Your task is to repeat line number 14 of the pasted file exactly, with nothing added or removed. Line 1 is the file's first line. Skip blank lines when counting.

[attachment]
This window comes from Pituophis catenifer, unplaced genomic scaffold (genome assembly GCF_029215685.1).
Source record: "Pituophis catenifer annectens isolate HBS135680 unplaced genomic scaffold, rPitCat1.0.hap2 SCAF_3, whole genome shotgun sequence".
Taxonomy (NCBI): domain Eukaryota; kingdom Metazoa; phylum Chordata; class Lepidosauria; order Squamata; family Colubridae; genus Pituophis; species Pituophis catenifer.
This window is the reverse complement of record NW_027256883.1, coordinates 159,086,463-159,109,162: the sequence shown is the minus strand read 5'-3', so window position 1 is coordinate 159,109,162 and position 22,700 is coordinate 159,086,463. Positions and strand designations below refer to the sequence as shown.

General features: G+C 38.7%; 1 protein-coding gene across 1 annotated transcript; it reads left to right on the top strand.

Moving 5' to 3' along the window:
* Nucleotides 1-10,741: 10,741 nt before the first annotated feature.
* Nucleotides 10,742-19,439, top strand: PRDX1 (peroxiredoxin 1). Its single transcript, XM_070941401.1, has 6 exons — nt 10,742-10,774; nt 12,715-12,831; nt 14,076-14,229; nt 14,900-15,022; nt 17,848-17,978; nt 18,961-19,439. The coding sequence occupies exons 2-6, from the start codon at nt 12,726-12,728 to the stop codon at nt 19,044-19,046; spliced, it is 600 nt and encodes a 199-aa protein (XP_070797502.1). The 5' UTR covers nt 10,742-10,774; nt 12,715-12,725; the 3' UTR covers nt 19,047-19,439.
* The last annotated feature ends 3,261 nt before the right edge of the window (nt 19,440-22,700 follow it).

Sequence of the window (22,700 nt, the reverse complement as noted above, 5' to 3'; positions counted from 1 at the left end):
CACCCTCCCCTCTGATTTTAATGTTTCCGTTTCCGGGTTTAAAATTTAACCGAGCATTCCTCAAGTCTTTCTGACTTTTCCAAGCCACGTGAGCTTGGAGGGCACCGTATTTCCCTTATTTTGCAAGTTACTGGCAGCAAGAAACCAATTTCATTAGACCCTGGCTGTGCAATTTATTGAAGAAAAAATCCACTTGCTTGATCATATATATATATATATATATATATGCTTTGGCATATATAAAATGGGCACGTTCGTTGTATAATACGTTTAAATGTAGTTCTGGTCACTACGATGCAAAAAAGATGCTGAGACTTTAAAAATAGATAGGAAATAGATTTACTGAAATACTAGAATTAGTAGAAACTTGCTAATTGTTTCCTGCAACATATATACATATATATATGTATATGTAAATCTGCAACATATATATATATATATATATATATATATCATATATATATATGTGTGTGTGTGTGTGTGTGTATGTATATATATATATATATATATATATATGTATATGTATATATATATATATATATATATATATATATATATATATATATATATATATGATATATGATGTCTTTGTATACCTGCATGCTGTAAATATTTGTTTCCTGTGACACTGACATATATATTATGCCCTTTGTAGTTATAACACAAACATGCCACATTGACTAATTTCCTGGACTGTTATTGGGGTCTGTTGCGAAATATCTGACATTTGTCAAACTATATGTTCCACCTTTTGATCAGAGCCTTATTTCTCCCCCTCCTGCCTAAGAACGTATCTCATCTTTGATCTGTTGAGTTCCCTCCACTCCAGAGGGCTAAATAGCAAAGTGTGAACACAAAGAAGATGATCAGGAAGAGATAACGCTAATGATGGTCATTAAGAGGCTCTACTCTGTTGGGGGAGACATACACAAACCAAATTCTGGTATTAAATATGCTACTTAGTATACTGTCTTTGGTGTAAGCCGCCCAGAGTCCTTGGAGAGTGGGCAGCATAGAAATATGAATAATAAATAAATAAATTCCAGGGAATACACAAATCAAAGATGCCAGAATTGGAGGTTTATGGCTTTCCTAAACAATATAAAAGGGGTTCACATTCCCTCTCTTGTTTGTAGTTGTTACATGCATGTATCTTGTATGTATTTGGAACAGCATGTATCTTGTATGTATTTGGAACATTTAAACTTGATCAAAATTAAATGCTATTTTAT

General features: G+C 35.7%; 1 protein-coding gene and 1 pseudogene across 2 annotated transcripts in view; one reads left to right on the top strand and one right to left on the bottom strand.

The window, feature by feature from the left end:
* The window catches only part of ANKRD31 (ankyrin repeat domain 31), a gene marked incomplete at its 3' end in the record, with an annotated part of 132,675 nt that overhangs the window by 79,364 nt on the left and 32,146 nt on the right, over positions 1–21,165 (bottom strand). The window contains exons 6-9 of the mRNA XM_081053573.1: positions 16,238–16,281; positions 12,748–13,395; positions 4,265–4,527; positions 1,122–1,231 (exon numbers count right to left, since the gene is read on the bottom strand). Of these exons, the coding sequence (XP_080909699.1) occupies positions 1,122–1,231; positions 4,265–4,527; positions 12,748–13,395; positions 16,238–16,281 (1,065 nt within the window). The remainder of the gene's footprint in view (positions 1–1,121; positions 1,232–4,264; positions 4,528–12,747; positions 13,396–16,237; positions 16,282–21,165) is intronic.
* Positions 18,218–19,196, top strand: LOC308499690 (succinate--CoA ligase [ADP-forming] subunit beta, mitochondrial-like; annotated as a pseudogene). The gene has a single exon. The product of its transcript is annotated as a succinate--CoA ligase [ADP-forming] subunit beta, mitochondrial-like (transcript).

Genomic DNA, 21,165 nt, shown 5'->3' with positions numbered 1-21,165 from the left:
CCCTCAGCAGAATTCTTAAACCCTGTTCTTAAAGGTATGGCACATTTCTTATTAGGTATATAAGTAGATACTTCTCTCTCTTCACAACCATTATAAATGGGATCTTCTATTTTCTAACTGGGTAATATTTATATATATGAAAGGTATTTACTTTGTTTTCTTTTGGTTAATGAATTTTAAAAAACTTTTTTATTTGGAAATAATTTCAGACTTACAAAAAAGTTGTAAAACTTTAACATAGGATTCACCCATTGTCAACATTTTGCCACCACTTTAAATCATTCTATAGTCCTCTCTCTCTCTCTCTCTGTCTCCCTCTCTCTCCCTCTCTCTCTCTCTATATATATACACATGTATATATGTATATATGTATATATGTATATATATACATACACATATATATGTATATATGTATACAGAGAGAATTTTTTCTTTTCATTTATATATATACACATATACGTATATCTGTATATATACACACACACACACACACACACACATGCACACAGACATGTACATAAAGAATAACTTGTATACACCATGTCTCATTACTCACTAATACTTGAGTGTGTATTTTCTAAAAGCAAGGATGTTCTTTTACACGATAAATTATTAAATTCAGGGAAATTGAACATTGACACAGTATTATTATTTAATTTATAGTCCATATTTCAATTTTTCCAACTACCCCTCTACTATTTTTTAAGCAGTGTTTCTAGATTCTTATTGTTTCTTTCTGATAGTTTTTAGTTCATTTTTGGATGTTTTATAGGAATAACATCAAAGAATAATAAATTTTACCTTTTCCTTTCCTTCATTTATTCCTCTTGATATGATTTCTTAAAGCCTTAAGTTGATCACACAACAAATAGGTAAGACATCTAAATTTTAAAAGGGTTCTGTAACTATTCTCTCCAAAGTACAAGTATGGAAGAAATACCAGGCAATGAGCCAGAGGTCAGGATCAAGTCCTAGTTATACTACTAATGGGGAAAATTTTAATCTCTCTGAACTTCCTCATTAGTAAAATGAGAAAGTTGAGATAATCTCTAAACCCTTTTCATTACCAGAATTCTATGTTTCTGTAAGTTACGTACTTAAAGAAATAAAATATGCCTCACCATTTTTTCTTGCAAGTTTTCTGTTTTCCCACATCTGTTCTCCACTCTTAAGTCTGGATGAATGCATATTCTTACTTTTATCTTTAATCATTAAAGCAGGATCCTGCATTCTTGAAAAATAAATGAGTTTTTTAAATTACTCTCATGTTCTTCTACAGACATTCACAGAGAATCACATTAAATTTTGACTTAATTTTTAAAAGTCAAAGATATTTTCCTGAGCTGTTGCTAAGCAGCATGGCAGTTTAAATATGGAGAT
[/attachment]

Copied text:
* The window catches only part of ANKRD31 (ankyrin repeat domain 31), a gene marked incomplete at its 3' end in the record, with an annotated part of 132,675 nt that overhangs the window by 79,364 nt on the left and 32,146 nt on the right, over positions 1–21,165 (bottom strand). The window contains exons 6-9 of the mRNA XM_081053573.1: positions 16,238–16,281; positions 12,748–13,395; positions 4,265–4,527; positions 1,122–1,231 (exon numbers count right to left, since the gene is read on the bottom strand). Of these exons, the coding sequence (XP_080909699.1) occupies positions 1,122–1,231; positions 4,265–4,527; positions 12,748–13,395; positions 16,238–16,281 (1,065 nt within the window). The remainder of the gene's footprint in view (positions 1–1,121; positions 1,232–4,264; positions 4,528–12,747; positions 13,396–16,237; positions 16,282–21,165) is intronic.